GPS Cycle and Walking Routes

Cwm Idwal Walk

2 miles (4 km)

Explore this hanging valley in Snowdonia and enjoy some of the most spectacular mountainous scenery in the country. In aRadio Times poll in 2005, Cwm Idwal was ranked the 7th greatest natural wonder in Britain.
This circular walk begins at the car park next to the western end of Lllyn Ogwen. You then pick up a footpath which ascends to the beautiful Llyn Idwal. It's a simply wonderful spot with the crystal clear lake and surrounding mountains forming a spectacular natural amphitheatre. The footpath runs along the edge of the lake to the Darwin Idwal Boulders and then to the Idwal Slabs. The slabs were used as a training ground for Mount Everest conqueror Edmund Hillary.
As you pass the lake you close in on the impressive headwall of Cwm Idwalknow as 'The Devil's Kitchen'. From here the route descends on the western side of Llyn Idwal to Llyn Ogwen and the finish point.
If you would like to continue your walking in the area then you could climb the challenging Tryfan mountain. The route starts from the eastern end of Llyn Ogwen which is a great place to extend your walk.

Postcode

LL24 0EU - Please note: Postcode may be approximate for some rural locations

Cwm Idwal OS Map - Mobile GPS OS Map with Location tracking

Cwm Idwal Open Street Map - Mobile GPS Map with Location tracking

Pubs/Cafes

The Ogwen Snack Bar is located at the western end of Llyn Ogwen and a good option for some post walk refreshments. It's open seven days per week for most of the year – opening only at weekends during the winter months. The popular snack bar can trace its history back to the early 1900’s when it was precariously perched on rocks at the head of the waterfall from which it takes its name. Known throughout the world it has its place in the mountaineering history in this part of Snowdonia and has been run by the same family since 1953. It moved to its current location over forty years ago to the newer premises incorporating Snowdonia National Park warden office and public toilets. It sells a range of drinks, snacks, pasties, paninis and locally baked cakes. There's an outdoor seating area where you can enjoy your food with fine views of the surrounding mountains. You can find the snack bar between Llyn Ogwen and Llyn Idwal at postcode of LL57 3LZ for your sat navs.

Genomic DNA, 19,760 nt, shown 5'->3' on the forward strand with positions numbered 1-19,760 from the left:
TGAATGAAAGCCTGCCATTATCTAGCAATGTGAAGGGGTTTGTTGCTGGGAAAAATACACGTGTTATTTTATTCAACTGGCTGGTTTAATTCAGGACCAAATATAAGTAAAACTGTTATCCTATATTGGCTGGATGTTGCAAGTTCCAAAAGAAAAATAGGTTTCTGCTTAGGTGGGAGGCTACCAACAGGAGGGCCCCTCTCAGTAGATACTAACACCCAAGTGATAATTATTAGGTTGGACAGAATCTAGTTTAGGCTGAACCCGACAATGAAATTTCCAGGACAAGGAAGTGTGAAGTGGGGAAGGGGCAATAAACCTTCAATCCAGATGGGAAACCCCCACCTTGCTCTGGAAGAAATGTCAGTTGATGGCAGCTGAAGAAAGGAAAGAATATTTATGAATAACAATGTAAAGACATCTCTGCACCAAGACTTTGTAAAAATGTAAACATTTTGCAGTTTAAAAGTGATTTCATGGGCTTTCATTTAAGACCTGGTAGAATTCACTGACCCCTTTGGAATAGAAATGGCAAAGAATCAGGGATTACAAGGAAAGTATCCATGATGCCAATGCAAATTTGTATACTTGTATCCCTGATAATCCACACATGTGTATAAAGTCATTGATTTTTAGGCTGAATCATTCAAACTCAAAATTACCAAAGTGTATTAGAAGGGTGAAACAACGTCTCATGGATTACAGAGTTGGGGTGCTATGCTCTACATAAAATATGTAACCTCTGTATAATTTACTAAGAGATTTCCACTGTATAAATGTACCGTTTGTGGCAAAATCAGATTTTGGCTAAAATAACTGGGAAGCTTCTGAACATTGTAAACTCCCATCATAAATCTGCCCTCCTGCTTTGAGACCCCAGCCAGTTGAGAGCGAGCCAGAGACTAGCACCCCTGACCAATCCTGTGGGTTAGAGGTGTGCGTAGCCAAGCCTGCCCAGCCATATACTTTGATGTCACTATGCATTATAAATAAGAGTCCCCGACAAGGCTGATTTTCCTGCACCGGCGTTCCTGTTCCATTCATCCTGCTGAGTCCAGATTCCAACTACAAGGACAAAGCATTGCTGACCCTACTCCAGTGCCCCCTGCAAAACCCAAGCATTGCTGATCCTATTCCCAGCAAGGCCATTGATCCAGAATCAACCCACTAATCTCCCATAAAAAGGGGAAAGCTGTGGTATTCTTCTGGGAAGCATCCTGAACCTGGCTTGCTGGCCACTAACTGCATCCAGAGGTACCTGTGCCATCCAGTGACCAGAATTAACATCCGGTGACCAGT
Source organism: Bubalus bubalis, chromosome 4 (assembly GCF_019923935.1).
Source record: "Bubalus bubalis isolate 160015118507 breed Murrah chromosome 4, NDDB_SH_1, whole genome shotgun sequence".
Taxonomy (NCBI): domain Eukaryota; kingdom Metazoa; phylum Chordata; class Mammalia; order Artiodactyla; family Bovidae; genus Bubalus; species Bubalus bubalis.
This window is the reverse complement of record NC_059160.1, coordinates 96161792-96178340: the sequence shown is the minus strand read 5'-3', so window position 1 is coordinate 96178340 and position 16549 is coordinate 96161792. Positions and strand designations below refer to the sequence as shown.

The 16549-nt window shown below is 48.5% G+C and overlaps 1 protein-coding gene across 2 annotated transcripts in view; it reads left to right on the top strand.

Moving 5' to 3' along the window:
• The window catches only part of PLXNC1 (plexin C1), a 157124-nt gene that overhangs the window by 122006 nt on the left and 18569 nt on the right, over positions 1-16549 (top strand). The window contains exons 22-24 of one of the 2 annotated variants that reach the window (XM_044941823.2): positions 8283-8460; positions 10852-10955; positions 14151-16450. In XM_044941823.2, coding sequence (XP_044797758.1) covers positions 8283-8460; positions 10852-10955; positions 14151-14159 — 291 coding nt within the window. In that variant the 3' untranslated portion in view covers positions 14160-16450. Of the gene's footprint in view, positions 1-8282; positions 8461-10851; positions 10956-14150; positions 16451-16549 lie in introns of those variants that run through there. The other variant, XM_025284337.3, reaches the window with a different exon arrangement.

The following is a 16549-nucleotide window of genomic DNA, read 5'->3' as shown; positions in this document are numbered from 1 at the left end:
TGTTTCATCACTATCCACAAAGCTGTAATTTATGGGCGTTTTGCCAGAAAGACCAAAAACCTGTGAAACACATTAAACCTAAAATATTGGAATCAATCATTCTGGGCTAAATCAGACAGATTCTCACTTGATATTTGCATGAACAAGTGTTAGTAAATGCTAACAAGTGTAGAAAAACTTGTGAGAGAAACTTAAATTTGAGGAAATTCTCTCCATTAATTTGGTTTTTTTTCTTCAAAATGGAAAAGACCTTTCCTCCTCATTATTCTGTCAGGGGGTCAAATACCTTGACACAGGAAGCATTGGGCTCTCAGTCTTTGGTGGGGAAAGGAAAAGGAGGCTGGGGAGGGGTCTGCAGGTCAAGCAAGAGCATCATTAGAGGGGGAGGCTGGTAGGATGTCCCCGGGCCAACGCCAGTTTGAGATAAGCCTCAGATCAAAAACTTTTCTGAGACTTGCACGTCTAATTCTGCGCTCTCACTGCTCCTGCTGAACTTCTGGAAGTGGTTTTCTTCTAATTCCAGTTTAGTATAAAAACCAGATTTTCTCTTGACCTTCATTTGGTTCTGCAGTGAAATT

Further Information and Other Local Ideas

The Lon Las Ogwen cycle route starts/finishes at the western side of Llyn Ogwen. The off road trail will take you north to the coast at Bangor, passing the splendid Penrhyn Quarry at Bethesda on the way. It runs mostly along old railway paths and the River Ogwen before finishing on the coast. The route is also suitable for walkers.
For more walking ideas in the area see the Snowdonia Walks page.

Cycle Routes and Walking Routes Nearby

Photos

Gate into Cwm Idwal NNR - geograph.org.uk - 2442840

Gate into Cwm Idwal NNR

Idwal Cottage car park and path into Cwm Idwal - geograph.org.uk - 1764905

Idwal Cottage car park. The car park is already busy as walkers head up the nature trail path into stunning Cwm Idwal.

Cwm Idwal - geograph.org.uk - 623861

The popular path leading to the Idwal slabs and beyond to the Devil's kitchen. The area is geologically fascinating, an incredible result of thousands of years ofglaciation. The site is surrounded by high crags,screes,morainesand rounded rocks. Due to its high elevation and north-facing orientation, Cwm Idwal represents the most southerly location in Britain where Arctic vegetation, including moss campion and certain alpine saxifrages like tufted saxifrage (Saxifraga cespitosa) and Micranthes nivalis, can thrive. Additionally, it serves as a habitat for the Snowdon lily, a plant exclusive to Snowdon and its surrounding regions within the UK. Evan Roberts, a notable botanist and explorer hailing from Capel Curig, played a significant role, perhaps more than any other self-taught botanist, in documenting the area. Furthermore, the Snowdonia hawkweed, known scientifically as Hieracium snowdoniense, is found exclusively within Cwm Idwal.